Advertisers spent $3.9 billion in 2004 for spots in TV syndication — a 16% jump from 2003’s ad revenues and syndie’s best year ever.
That statistic opened the syndication upfront presentation by Mitch Berg, president of the Syndicated Network TV Assn., to an audience of 600 registered ad-agency media buyers in New York on Thursday.
For the season to date, Berg said the household ratings for shows in TV syndication have shot up an average of 5.2%, compared with gains of only 0.4% for the broadcast networks, auguring well for syndie ad revenues in 2005.
The main genres of syndication — talkshows, gavelers, off-net sitcoms and gameshows — all delivered solid rating increases for the year.
Berg said another sign of syndication’s health is that so few returning shows are getting canceled. Syndie developers were able to clear only four new five-a-week series for the 2005-06 season, a near-record low for rookie shows. The four are NBC Universal’s “The Martha Stewart Show,” Warner Bros. Domestic’s “Tyra Banks Show” and two from Twentieth TV: “A Current Affair” and “Judge Alex.” Sony Pictures TV still hasn’t decided yet on the fate of another fall wannabe, “The Robin Quivers Show.”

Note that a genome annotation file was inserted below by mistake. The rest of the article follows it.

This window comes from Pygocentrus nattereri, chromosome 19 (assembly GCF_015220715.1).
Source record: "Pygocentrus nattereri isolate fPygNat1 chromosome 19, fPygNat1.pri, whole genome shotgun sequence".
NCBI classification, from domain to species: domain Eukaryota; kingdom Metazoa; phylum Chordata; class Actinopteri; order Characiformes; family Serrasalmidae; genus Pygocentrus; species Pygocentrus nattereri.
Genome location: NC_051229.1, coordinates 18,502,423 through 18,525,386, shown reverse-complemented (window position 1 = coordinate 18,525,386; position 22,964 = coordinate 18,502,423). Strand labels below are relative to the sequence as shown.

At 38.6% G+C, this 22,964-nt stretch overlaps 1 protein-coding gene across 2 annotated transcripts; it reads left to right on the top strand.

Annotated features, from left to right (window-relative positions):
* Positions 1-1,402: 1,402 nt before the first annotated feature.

Programs in TV syndication are less cluttered with back-to-back 30-second spots than those of broadcast TV, said Berg, citing an internal survey showing 88% of syndie programming had station breaks of less than three minutes in length.
And syndicated programming is getting better, Berg said, pointing to the 20 Emmy Awards harvested by syndie shows in 2004. Syndication’s popularity was highlighted in a recent a Harris Interactive poll on the most well-liked personalities in showbiz. Six syndie stars far exceeded the average: Oprah Winfrey, Ray Romano, Kelly Ripa, Dr. Phil McGraw, Ellen DeGeneres and Regis Philbin.
Advertisers perked up when Berg said syndication bends over backward to allow sponsors to integrate their products into the shows. Recent beneficiaries of syndie’s permissive attitude include Heineken, P&G, Pontiac, Johnson & Johnson, AOL, T-Mobile, Wendy’s, Home Depot and Revlon.